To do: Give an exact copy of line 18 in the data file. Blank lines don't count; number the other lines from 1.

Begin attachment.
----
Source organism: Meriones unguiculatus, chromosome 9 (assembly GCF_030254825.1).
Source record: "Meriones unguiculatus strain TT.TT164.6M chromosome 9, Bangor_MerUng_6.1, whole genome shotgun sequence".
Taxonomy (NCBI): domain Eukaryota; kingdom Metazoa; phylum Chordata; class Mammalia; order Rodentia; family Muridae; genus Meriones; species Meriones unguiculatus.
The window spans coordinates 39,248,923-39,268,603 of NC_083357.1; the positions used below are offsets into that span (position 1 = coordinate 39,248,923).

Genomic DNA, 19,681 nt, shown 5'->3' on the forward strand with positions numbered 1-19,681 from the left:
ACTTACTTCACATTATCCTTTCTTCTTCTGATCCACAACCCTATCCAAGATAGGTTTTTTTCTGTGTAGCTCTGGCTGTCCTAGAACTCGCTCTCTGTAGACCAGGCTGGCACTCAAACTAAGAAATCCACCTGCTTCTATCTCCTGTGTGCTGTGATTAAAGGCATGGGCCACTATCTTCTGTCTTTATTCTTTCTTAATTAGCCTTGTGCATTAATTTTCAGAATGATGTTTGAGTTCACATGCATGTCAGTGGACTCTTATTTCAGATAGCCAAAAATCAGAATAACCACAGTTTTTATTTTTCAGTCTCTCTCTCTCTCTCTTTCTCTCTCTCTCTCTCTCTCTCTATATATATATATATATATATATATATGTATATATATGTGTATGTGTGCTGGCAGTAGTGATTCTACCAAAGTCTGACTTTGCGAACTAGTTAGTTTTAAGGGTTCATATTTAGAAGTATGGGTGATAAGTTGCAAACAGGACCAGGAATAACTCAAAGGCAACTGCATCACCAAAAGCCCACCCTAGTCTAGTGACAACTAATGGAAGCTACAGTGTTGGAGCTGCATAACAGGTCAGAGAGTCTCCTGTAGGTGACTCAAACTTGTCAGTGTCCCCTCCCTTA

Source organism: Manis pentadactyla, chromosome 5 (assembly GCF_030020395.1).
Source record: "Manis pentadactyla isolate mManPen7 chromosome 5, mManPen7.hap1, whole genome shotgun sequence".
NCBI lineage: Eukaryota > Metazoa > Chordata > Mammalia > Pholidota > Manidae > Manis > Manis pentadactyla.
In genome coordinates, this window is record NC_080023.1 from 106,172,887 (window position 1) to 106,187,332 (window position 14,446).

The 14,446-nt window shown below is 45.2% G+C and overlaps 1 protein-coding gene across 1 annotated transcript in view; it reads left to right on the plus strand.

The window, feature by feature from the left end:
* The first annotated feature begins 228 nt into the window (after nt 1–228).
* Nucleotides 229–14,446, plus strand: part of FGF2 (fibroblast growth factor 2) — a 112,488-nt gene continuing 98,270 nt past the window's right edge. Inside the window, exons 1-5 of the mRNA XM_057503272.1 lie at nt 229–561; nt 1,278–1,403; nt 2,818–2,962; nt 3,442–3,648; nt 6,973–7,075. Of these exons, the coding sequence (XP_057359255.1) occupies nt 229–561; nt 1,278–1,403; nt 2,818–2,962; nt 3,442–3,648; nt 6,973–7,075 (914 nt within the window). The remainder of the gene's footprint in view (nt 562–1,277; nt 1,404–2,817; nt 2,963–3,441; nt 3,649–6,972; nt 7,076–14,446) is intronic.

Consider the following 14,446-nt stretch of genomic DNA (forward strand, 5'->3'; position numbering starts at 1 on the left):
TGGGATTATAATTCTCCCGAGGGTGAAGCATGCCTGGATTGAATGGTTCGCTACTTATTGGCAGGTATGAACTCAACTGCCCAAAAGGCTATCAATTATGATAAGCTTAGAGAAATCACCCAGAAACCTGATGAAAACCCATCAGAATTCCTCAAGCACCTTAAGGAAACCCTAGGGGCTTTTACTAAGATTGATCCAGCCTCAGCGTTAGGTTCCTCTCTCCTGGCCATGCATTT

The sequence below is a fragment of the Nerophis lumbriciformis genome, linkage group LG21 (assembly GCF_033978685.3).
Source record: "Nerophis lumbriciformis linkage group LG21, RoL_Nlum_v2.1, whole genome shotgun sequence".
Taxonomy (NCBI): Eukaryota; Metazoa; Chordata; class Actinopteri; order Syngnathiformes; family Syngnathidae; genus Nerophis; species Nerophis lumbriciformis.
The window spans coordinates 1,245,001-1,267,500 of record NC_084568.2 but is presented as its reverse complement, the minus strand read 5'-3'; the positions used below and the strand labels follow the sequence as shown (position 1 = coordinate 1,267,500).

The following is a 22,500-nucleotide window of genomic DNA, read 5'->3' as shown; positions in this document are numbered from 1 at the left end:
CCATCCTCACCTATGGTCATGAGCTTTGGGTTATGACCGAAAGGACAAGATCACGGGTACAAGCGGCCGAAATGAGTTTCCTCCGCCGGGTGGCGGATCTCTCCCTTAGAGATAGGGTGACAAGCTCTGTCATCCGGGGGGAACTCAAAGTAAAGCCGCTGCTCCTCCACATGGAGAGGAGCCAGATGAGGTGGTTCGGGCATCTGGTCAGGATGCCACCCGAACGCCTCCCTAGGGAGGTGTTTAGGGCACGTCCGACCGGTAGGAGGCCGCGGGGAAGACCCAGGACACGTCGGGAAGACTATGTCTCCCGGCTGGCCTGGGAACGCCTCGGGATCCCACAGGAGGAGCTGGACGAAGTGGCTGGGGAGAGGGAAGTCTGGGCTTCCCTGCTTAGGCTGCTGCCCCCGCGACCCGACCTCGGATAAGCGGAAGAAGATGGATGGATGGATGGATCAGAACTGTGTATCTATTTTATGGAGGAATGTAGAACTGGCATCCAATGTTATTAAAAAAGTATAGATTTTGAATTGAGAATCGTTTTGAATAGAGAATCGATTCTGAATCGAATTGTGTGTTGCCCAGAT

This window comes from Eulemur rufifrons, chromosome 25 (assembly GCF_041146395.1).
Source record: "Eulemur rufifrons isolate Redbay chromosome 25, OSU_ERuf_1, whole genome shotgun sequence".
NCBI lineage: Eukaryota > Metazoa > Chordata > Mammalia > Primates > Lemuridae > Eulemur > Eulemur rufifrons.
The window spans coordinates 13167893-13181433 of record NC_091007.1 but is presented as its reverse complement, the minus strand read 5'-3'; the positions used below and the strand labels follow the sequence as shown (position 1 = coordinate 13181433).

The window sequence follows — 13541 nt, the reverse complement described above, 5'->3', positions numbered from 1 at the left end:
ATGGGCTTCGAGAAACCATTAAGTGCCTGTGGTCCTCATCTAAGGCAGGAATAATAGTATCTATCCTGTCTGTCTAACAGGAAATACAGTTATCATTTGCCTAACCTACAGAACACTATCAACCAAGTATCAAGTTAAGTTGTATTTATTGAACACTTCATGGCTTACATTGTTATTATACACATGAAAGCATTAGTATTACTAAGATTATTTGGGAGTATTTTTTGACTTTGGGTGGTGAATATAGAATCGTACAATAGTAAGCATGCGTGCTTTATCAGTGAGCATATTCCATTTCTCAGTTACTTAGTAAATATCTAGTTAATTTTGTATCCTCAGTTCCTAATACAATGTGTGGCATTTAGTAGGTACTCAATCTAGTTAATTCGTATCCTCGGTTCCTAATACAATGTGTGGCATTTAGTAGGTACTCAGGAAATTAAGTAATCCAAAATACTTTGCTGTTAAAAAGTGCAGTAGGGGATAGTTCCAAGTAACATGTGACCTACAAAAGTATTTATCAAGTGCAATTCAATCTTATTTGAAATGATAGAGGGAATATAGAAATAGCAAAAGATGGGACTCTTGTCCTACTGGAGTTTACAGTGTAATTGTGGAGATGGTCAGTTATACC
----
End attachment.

Source record: "Nerophis lumbriciformis linkage group LG21, RoL_Nlum_v2.1, whole genome shotgun sequence".